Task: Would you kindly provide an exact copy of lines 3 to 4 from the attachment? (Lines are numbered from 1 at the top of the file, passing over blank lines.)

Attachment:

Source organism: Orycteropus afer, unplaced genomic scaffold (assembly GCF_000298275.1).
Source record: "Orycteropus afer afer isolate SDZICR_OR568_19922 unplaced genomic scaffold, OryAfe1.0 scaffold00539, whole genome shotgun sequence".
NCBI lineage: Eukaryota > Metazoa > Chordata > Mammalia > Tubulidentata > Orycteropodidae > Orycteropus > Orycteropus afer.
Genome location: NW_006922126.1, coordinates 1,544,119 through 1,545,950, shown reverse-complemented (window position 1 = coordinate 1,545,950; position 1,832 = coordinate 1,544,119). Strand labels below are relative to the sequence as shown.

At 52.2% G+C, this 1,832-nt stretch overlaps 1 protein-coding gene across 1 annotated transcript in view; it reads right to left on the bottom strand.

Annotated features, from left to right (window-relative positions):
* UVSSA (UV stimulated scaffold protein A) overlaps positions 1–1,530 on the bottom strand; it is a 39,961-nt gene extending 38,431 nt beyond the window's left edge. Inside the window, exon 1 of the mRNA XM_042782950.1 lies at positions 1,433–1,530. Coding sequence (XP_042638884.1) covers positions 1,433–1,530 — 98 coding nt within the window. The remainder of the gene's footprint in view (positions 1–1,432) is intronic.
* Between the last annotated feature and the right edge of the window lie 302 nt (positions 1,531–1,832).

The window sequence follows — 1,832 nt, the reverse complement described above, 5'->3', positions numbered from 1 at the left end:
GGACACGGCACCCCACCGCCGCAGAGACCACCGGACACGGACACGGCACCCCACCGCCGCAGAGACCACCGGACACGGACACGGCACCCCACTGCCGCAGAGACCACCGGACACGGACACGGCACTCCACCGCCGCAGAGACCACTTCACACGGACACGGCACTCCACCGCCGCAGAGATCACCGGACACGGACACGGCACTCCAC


NCBI lineage: Eukaryota > Metazoa > Chordata > Mammalia > Tubulidentata > Orycteropodidae > Orycteropus > Orycteropus afer.
Genome location: NW_006922126.1, coordinates 1,544,119 through 1,545,950, shown reverse-complemented (window position 1 = coordinate 1,545,950; position 1,832 = coordinate 1,544,119). Strand labels below are relative to the sequence as shown.